A Monocryl™ suture is made of a synthetic monofilament. It may be transparent or colored purple for easy visibility against body tissue. The composition of the suture material ensures that the thread is very pliable for easy insertion into delicate tissue. It is most often used for soft tissue wound closures, and is not approved for use in cardiovascular procedures, neurosurgeries, or eye operations. These sutures are not used in wounds that may be subject to a lot of movement or tension on the tissue stitched together.
Monocryl™ sutures are made from a polymer material called poliglecaprone 25, a mixture of a glycolide and epilson-caprolactone. The synthetic material is designed to cause minimal damage to soft tissue when the suture is passed through it. This suture is also biodegradable. After the stitches are in place, it causes very little inflammatory reaction within the tissue, which may result in a faster healing period.
The absorbable suture begins to degrade within two weeks after being used to close a wound. It does not completely absorb until after two to three months have passed, providing the optimum healing time for the damaged tissue. An advantage of the absorbable suture for wound closure is that an additional appointment to remove the stitches can be avoided. Rarely, there may be small lumps at the edge of a healing wound, and if these are noticed a visit to the physician may be necessary to evaluate the stitches.
A Monocryl™ suture is also available in an antibacterial form. These destroy the bacteria that may come into contact with the stitches and inhibit the growth of colonies of naturally occurring bacterium within the wound. This may promote a faster healing time. The antibacterial used in the suture material is resistant to both forms of staphylococcus and klebsiella pneumonia. Escherichia coli, methicillin-resistant S aureus (MRSA), and methicillin-resistant S epidermidis (MRSE) are also inhibited by the antibacterial Monocryl™ suture.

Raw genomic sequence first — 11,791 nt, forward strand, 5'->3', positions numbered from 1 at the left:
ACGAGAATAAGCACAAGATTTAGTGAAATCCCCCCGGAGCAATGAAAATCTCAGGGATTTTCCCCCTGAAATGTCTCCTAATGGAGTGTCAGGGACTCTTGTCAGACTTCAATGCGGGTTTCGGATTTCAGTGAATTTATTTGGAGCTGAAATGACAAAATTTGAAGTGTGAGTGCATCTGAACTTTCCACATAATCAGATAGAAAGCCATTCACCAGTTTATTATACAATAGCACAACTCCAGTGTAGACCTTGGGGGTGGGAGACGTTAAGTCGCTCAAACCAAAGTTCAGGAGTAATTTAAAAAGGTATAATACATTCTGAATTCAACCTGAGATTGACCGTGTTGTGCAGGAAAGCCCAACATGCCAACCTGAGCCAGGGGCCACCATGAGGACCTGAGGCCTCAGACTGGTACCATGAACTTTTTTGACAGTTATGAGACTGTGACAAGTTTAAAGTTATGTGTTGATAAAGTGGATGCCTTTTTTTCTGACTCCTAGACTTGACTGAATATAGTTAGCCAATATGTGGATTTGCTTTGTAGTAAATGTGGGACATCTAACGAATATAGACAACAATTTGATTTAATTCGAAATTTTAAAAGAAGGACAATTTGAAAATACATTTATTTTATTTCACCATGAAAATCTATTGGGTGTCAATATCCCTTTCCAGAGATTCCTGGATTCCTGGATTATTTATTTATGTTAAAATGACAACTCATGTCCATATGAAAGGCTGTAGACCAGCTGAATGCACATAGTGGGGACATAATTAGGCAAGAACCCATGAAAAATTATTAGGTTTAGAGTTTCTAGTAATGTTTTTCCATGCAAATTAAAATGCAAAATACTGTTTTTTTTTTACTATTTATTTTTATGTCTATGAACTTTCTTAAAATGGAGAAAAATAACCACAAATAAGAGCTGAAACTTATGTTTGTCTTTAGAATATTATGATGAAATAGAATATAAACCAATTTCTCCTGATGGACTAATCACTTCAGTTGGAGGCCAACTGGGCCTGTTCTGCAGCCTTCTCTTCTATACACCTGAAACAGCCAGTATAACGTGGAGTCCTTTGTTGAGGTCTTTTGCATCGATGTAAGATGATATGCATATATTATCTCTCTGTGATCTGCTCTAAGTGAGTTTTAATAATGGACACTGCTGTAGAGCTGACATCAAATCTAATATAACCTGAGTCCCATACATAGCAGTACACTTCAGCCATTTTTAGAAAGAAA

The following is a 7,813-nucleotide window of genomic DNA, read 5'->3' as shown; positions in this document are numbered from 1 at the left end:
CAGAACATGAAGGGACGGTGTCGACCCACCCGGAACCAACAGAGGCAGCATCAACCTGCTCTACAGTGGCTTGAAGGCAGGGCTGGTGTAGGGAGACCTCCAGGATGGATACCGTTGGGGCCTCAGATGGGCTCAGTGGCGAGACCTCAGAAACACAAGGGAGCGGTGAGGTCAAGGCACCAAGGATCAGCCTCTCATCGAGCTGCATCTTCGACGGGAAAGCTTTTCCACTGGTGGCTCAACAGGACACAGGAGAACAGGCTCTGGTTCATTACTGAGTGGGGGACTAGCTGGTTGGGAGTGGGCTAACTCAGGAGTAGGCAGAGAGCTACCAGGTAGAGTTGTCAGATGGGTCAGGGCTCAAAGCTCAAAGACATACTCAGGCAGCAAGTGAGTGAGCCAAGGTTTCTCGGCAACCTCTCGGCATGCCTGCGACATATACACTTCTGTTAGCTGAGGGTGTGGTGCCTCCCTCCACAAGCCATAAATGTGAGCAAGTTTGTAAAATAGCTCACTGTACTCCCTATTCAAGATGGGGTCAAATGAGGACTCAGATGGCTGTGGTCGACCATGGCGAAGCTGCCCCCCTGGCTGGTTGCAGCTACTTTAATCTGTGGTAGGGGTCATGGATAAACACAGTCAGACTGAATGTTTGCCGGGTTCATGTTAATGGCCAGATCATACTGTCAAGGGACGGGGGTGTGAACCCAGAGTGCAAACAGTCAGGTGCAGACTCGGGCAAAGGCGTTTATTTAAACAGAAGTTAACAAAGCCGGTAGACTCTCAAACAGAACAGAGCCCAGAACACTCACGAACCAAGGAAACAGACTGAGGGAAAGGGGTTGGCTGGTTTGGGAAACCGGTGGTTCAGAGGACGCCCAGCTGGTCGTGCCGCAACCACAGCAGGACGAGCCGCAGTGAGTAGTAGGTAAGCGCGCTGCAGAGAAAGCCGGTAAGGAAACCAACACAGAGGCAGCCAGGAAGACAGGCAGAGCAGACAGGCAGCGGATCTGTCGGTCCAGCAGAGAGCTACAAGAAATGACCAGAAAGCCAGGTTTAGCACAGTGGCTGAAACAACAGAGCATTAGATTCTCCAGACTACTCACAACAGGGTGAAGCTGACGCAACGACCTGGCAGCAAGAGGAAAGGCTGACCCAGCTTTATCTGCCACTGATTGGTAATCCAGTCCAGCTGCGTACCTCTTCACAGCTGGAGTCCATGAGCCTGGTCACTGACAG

These sutures may be used in a continuous suture pattern or locking-loop sutures, and the organ or soft tissue the stitching is being placed in determines the type of suture pattern used to close the wound. Visible facial wounds are often closed with a continuous suture pattern to disguise the stitching. A locking-loop suture pattern may be used for repairing intestinal perforations due to the peristaltic movement of the organ. Tendons may be repaired with a double-locking-loop Monocryl™ suture to prevent infection and add tensile strength to the stitches.